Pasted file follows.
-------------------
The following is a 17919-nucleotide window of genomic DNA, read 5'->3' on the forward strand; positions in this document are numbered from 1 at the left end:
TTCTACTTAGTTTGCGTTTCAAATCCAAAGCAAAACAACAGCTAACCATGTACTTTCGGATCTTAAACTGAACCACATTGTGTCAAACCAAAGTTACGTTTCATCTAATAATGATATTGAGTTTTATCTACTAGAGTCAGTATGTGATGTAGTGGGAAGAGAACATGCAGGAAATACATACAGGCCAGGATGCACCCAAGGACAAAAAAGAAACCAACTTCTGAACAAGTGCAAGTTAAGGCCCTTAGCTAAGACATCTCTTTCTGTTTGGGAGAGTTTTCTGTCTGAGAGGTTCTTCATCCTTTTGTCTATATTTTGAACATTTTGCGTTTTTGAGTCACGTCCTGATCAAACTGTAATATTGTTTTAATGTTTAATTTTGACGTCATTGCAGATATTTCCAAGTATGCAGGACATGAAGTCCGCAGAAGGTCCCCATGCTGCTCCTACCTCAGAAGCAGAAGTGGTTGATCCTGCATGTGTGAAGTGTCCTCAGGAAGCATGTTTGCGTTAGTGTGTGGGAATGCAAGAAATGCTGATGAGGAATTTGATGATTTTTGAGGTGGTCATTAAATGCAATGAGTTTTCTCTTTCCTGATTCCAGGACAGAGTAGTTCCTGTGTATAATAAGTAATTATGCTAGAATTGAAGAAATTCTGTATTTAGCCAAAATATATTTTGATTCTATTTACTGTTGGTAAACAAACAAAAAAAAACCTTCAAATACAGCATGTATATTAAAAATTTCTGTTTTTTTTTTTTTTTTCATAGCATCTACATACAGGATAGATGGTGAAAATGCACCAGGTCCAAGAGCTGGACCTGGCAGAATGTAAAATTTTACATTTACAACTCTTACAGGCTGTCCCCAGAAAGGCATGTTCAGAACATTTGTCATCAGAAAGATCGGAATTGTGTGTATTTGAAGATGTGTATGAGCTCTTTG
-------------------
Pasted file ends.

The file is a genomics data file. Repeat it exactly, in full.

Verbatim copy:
The following is a 17919-nucleotide window of genomic DNA, read 5'->3' on the forward strand; positions in this document are numbered from 1 at the left end:
TTCTACTTAGTTTGCGTTTCAAATCCAAAGCAAAACAACAGCTAACCATGTACTTTCGGATCTTAAACTGAACCACATTGTGTCAAACCAAAGTTACGTTTCATCTAATAATGATATTGAGTTTTATCTACTAGAGTCAGTATGTGATGTAGTGGGAAGAGAACATGCAGGAAATACATACAGGCCAGGATGCACCCAAGGACAAAAAAGAAACCAACTTCTGAACAAGTGCAAGTTAAGGCCCTTAGCTAAGACATCTCTTTCTGTTTGGGAGAGTTTTCTGTCTGAGAGGTTCTTCATCCTTTTGTCTATATTTTGAACATTTTGCGTTTTTGAGTCACGTCCTGATCAAACTGTAATATTGTTTTAATGTTTAATTTTGACGTCATTGCAGATATTTCCAAGTATGCAGGACATGAAGTCCGCAGAAGGTCCCCATGCTGCTCCTACCTCAGAAGCAGAAGTGGTTGATCCTGCATGTGTGAAGTGTCCTCAGGAAGCATGTTTGCGTTAGTGTGTGGGAATGCAAGAAATGCTGATGAGGAATTTGATGATTTTTGAGGTGGTCATTAAATGCAATGAGTTTTCTCTTTCCTGATTCCAGGACAGAGTAGTTCCTGTGTATAATAAGTAATTATGCTAGAATTGAAGAAATTCTGTATTTAGCCAAAATATATTTTGATTCTATTTACTGTTGGTAAACAAACAAAAAAAAACCTTCAAATACAGCATGTATATTAAAAATTTCTGTTTTTTTTTTTTTTTTCATAGCATCTACATACAGGATAGATGGTGAAAATGCACCAGGTCCAAGAGCTGGACCTGGCAGAATGTAAAATTTTACATTTACAACTCTTACAGGCTGTCCCCAGAAAGGCATGTTCAGAACATTTGTCATCAGAAAGATCGGAATTGTGTGTATTTGAAGATGTGTATGAGCTCTTTG